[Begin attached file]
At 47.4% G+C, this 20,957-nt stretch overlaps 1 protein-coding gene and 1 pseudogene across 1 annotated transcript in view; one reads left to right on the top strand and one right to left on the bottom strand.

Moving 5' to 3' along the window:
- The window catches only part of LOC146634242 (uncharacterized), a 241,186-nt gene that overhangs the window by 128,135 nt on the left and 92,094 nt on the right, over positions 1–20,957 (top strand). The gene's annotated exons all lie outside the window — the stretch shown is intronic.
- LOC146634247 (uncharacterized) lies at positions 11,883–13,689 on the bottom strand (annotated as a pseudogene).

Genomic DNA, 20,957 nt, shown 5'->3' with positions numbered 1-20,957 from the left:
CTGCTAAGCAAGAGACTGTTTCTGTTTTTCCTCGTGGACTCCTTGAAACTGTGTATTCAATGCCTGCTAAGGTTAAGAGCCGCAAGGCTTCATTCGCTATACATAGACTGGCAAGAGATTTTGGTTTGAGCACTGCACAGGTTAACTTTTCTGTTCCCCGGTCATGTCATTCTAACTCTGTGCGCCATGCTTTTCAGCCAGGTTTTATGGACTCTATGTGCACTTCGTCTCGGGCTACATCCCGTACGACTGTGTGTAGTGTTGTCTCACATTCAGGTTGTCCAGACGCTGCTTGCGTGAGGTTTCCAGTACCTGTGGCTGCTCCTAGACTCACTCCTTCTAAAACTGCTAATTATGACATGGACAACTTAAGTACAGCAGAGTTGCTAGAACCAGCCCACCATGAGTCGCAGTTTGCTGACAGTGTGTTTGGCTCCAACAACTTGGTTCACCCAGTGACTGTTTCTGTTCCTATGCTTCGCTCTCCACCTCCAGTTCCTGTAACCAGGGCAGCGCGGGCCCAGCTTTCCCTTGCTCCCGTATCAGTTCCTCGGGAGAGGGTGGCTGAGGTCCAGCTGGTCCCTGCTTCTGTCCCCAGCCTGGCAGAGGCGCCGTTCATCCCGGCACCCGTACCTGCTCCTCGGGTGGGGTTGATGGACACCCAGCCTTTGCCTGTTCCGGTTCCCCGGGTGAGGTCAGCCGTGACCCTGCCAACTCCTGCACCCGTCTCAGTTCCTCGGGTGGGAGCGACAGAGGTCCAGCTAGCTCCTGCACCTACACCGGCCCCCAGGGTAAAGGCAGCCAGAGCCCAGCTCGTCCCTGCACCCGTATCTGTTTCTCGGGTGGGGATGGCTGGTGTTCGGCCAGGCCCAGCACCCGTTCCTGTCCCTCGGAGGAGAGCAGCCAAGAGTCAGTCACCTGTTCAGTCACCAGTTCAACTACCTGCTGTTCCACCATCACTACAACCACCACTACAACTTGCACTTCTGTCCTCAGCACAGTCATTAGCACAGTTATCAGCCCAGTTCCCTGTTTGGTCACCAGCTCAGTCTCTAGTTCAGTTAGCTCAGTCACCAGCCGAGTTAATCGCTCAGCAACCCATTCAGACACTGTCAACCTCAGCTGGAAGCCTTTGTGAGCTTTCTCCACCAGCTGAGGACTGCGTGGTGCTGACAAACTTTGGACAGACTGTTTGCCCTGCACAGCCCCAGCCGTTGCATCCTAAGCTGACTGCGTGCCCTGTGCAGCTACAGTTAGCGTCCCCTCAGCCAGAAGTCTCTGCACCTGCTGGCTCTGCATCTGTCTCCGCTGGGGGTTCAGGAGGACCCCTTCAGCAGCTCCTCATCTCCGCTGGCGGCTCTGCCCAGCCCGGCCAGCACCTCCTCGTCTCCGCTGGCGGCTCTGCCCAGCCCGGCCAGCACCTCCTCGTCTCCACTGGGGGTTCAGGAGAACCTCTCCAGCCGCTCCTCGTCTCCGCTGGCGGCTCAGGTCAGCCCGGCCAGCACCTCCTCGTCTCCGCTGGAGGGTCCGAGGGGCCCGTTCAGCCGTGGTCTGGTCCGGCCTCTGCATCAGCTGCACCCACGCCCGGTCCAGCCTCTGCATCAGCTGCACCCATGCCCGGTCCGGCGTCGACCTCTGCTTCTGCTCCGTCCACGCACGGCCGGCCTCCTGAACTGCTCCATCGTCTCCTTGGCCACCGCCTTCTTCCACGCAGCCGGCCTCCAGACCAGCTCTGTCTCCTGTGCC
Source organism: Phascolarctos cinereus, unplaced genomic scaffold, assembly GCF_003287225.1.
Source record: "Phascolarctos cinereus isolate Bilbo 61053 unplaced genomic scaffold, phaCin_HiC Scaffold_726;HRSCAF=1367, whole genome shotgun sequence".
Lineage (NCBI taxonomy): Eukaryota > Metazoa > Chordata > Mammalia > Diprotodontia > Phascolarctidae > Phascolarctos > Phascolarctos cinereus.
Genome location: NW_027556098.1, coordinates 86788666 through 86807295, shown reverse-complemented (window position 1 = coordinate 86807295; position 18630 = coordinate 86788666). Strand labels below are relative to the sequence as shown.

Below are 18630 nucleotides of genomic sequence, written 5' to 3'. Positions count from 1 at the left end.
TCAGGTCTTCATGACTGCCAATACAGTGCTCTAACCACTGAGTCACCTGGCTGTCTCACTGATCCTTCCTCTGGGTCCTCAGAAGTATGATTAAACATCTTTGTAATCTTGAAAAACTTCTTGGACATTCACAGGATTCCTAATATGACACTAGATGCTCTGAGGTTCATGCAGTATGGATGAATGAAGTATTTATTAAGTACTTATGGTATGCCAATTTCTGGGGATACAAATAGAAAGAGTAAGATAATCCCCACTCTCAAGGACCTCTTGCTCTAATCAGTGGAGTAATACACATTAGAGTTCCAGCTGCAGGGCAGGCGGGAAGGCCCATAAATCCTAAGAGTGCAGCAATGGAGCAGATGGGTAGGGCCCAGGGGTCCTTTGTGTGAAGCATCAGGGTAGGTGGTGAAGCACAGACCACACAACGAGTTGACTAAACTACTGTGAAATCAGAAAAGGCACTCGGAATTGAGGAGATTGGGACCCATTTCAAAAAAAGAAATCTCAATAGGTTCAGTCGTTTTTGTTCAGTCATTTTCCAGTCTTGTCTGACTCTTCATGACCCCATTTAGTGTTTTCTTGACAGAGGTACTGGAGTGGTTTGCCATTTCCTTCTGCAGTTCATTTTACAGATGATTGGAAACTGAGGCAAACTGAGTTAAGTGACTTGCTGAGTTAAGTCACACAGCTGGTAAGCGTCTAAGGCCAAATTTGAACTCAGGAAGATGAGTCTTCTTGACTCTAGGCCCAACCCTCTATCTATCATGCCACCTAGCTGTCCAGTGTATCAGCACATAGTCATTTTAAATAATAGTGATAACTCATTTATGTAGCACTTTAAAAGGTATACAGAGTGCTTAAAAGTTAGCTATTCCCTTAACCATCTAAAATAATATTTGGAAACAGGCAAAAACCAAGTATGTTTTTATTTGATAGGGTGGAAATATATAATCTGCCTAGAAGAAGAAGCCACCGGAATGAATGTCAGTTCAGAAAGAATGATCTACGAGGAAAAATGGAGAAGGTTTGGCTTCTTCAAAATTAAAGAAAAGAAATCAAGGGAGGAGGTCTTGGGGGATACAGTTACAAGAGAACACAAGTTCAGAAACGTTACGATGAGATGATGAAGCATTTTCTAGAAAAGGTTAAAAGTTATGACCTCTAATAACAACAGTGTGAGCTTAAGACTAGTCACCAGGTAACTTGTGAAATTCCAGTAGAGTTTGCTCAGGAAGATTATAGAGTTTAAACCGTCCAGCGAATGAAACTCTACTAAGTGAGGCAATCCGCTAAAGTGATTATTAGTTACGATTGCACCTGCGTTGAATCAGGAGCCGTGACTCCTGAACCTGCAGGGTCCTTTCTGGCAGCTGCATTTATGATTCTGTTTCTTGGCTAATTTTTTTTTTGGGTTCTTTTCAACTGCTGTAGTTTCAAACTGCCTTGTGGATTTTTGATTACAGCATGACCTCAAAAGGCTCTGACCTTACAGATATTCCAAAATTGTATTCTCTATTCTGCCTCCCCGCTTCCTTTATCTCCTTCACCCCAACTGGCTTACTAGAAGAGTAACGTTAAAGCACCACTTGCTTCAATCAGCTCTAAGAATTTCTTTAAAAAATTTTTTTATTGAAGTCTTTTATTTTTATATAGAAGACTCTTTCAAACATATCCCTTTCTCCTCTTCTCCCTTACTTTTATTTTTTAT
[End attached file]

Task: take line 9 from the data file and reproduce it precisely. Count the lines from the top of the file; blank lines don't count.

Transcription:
Lineage (NCBI taxonomy): Eukaryota > Metazoa > Chordata > Mammalia > Diprotodontia > Phascolarctidae > Phascolarctos > Phascolarctos cinereus.